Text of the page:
Victim. The word itself seemed cold, vulgar and totally medicinal. They weren’t victims, they were my neighbors.
Ferdinand was the timid man from across the hall who filled his life with the ever-changing whims of a pot bellied pig named Lois, and Barbara, a black cat of indeterminate age. They were like his children, coddled and spoiled and always with some sort of ailment between them. “Oh, Lois has a bit of cold, I’m afraid,” Ferdinand would answer if I asked how he was. “Barbara will no doubt be next,” he’d sigh, throwing his hands up in surrender and rolling his big brown eyes.
Ferdinand himself was always dressed in perfectly pressed khakis and a white button-down shirt. Not a cat hair to be found on his person. His brown loafers were polished till gleaming. When asked to describe him, I said he struck me as neat and a bit eccentric on account of the Lois and Barbara show. I couldn’t say much more.
Roland lived next door to me, to the left. He was the artist of the bunch. Why on earth he chose to live in our building, I’ll never know. The rooms were small and boxy. Not much light came in through the old, smudged windows. I once asked him why he didn’t rent out a big loft space with large windows. Roland shrugged and insisted he worked better in dark spaces.
Roland said he could live in a fancy loft, but why would he when he could live here, and at that he’d throw his head back and close his eyes, sighing contentedly. I saw his work a few times, he was so private about it, but it was pretty good. Subdued hues and cozy scenes, featuring people doing ordinary things like cooking and reading. I didn’t know much about Roland, either, I admitted. But I was sure he was a lovely person.
Cecile was the most cosmopolitan of the group. She lived kitty corner to me. Aged close to sixty, but you’d never know it. She acted French, but I don’t think she was. I’m not even sure Cecile was her real name. She was always wearing a beautiful dress, accompanied by totally non-sensible heels. Never did I see her without candy apple red lipstick painstakingly applied and her hair coiffed in an elegant chignon, her Hermes scarf trailing after her.
Cecile always waved flowery-like with her manicured hands and said, “Au revoir, ma cherie!” as she rushed past, on her way to what I imagined was an important gathering of beautiful, multi-cultural intellectuals. Cecile smoked Gitanes, one always dangling seductively from her hand, and she wore the most exquisite perfume, French no doubt. I could always tell when she’d been in the hall recently, a faint scent of glamour blossoming in her wake.
I was still smelling that scent when he detective kindly roused me from my revelry.
“Elizabeth, are you ok? Do you need a moment?”
“Oh, no,” I said jolting upright in my chair. “I’m sorry, but this is all sort of a shock to me. I mean, you know, I’ve only lived there a year, and couldn’t imagine in a million years that…well…”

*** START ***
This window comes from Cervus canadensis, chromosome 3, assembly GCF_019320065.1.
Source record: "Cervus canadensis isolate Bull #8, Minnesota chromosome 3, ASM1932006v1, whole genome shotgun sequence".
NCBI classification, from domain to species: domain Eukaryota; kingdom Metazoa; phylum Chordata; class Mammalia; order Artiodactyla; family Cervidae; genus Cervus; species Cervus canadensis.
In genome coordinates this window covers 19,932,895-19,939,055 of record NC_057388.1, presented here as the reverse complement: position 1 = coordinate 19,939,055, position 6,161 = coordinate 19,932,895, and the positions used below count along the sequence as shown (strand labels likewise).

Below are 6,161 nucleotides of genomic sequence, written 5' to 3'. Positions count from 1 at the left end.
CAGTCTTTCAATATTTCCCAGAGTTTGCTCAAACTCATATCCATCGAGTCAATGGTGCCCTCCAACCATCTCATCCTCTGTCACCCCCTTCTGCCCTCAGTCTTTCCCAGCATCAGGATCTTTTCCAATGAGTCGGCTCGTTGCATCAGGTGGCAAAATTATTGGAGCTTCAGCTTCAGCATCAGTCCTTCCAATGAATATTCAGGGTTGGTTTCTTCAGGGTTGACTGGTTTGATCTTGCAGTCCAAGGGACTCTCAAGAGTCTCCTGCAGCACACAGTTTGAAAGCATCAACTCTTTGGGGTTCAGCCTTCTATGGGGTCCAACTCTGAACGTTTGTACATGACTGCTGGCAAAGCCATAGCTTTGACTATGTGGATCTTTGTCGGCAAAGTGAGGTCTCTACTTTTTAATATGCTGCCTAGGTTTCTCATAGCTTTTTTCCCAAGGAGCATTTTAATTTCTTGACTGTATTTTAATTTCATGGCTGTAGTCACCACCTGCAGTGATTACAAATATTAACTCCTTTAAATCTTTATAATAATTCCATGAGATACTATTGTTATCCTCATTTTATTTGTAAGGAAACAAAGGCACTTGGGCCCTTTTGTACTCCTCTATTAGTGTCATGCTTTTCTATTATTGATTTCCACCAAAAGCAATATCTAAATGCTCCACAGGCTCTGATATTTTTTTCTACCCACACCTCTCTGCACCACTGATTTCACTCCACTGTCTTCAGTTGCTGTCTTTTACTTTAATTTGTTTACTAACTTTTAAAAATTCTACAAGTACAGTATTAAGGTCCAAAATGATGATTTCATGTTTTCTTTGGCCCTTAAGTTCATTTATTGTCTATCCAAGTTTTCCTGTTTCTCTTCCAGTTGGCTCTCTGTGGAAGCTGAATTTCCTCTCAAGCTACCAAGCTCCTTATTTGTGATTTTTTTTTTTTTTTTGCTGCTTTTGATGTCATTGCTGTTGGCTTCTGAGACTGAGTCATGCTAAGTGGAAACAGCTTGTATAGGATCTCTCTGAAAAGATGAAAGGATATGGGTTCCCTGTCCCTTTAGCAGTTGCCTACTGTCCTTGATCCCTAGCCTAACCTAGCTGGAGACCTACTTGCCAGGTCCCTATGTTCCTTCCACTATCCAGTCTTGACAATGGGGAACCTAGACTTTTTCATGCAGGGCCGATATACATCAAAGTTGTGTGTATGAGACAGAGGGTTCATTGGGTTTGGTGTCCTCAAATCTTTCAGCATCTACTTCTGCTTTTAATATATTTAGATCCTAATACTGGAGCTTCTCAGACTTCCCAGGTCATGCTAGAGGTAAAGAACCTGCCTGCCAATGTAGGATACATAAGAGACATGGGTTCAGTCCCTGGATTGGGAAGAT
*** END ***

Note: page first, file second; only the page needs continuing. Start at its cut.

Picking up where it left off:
“No doubt; I’m sure it’s a shock to you,” he said, looking at me with pity. “It would be for anyone.”
“What will happen to them?” I asked beseechingly? “I mean now that…” and I trailed off, wiping a tear from my cheek.
“Oh, well…the coroner will do the autopsies and the families will be notified. It’s all procedure, you know, and I can’t really speak much about the details of the investigation,” he said.
“Oh, god, yes, of course” I said, smacking a sweaty palm to my mouth. “It’s just awful. But I was actually thinking of Lois and Barbara. What will become of them?”
“I’m sorry,” the detective said, looking at me quizzically. “Who are Lois and Barbara?” He seemed genuinely perplexed by this.
“Oh…um, they are Ferdinand’s pets, or they were. I just wondered where they’ll go now.”
“I’m sure they’ll be taken care of properly,” he said while scribbling furiously on his notepad. “Would you excuse me please? I need to step out for a moment. Can I bring you a glass of water?”
He seemed overly excited in a way he shouldn’t be as a detective investigating the murders of four people, but I felt too tired to ponder this any further.
“Of course detective, whatever you need to do,” I said. “And water would be nice.”
The man stepped outside and shut the door to the room quietly. He turned to his colleague who had been watching from the other side of the two-way. “Did you hear that? Lois and Barbara are new. Same story as before, but now she’s adding in those two. What do you make of it?”
His colleague scratched his chin, sighed loudly and turned to the other man. “I think it’s getting old, this routine of ours, but I don’t see any other way to treat her. I do find the addition of pets, and such interesting ones at that, as a sign that her mental state is deteriorating even further. Let’s up her dosage of Haldol and see how she does.”
And with a flourish of hand, he signed an order for increased meds and handed it to the other doctor standing beside him. Then they both turned to watch as Elizabeth began talking to the ghosts of the murdered people in her head.
The man playing detective stopped and turned to his colleague and said, “Do you ever wonder if she’s actually telling the truth? Maybe these people did exist and maybe she killed them.”
His colleague didn’t respond. The only sound was their footsteps, echoes bouncing off the cement walls of the asylum.